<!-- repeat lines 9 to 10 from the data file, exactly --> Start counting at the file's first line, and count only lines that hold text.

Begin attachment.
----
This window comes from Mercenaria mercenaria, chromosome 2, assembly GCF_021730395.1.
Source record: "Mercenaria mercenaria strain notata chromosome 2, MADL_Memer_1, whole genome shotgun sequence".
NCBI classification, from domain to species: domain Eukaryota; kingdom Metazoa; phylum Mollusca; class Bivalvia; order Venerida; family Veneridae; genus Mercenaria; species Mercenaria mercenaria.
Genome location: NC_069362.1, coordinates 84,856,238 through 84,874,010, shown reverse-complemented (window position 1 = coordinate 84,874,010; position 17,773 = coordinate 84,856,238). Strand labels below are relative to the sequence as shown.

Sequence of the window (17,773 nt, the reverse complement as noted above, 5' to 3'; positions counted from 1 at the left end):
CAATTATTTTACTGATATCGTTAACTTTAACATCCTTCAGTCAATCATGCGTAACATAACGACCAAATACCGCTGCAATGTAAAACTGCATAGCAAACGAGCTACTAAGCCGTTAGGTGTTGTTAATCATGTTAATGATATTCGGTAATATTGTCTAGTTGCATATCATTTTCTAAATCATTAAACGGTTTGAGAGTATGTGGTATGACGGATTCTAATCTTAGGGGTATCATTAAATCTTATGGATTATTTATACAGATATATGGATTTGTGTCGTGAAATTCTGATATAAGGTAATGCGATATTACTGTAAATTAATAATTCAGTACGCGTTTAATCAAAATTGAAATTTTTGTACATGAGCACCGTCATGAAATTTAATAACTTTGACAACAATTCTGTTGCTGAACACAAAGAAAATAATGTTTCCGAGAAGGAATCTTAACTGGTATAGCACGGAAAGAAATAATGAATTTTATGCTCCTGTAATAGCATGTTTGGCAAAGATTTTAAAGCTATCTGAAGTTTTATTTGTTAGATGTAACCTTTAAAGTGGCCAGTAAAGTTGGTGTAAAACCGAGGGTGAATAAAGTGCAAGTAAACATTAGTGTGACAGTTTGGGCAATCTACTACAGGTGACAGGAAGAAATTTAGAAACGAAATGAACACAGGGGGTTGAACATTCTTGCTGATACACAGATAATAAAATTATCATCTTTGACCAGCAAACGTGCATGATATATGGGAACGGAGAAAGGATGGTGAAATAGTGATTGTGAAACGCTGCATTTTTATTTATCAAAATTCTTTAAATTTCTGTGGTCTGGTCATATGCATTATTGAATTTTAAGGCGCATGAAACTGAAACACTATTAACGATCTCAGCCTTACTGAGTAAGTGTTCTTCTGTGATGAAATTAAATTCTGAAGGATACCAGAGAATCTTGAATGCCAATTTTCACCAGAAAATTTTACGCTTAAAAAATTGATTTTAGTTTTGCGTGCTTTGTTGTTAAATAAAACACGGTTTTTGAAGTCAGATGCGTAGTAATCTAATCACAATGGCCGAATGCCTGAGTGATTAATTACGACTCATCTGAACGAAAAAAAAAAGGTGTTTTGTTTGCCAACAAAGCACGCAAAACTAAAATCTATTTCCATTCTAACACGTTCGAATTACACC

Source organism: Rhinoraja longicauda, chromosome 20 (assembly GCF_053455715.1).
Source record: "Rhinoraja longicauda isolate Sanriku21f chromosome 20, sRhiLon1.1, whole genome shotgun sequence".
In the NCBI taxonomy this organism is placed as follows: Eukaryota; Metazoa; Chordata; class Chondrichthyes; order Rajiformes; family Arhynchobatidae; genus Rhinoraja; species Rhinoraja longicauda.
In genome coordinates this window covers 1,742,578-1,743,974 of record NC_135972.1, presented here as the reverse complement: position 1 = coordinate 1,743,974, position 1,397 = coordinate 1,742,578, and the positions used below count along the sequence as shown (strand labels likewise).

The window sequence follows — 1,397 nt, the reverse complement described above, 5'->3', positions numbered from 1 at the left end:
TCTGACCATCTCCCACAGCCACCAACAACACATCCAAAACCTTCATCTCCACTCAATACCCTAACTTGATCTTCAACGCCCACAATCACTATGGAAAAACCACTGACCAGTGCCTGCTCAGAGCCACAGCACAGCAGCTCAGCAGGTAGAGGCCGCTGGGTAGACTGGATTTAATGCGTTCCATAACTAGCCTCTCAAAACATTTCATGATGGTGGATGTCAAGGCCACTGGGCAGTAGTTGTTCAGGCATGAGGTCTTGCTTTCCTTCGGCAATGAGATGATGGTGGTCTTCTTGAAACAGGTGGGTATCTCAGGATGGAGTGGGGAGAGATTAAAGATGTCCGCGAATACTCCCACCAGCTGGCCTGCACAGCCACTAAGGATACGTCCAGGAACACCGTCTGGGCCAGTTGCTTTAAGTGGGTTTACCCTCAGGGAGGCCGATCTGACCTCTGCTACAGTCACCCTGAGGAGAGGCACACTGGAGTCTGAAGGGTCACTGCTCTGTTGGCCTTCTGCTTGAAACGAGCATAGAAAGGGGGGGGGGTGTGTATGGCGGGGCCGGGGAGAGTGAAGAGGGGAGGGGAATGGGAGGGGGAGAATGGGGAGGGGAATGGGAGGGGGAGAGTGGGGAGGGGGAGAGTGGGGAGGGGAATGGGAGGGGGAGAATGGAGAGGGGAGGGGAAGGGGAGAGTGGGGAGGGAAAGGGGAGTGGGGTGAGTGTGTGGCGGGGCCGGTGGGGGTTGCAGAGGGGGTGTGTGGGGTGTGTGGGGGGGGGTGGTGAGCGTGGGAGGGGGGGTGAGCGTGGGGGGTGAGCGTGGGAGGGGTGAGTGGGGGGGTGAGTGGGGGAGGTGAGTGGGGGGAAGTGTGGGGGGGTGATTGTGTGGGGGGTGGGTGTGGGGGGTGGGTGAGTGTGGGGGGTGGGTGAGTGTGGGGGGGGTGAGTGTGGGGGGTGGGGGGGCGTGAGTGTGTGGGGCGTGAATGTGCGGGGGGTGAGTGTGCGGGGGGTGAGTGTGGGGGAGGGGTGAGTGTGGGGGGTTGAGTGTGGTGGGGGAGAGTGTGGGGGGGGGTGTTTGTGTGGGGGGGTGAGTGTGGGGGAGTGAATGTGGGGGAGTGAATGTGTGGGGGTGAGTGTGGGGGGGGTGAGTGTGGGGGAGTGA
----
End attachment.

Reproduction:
In the NCBI taxonomy this organism is placed as follows: Eukaryota; Metazoa; Chordata; class Chondrichthyes; order Rajiformes; family Arhynchobatidae; genus Rhinoraja; species Rhinoraja longicauda.
In genome coordinates this window covers 1,742,578-1,743,974 of record NC_135972.1, presented here as the reverse complement: position 1 = coordinate 1,743,974, position 1,397 = coordinate 1,742,578, and the positions used below count along the sequence as shown (strand labels likewise).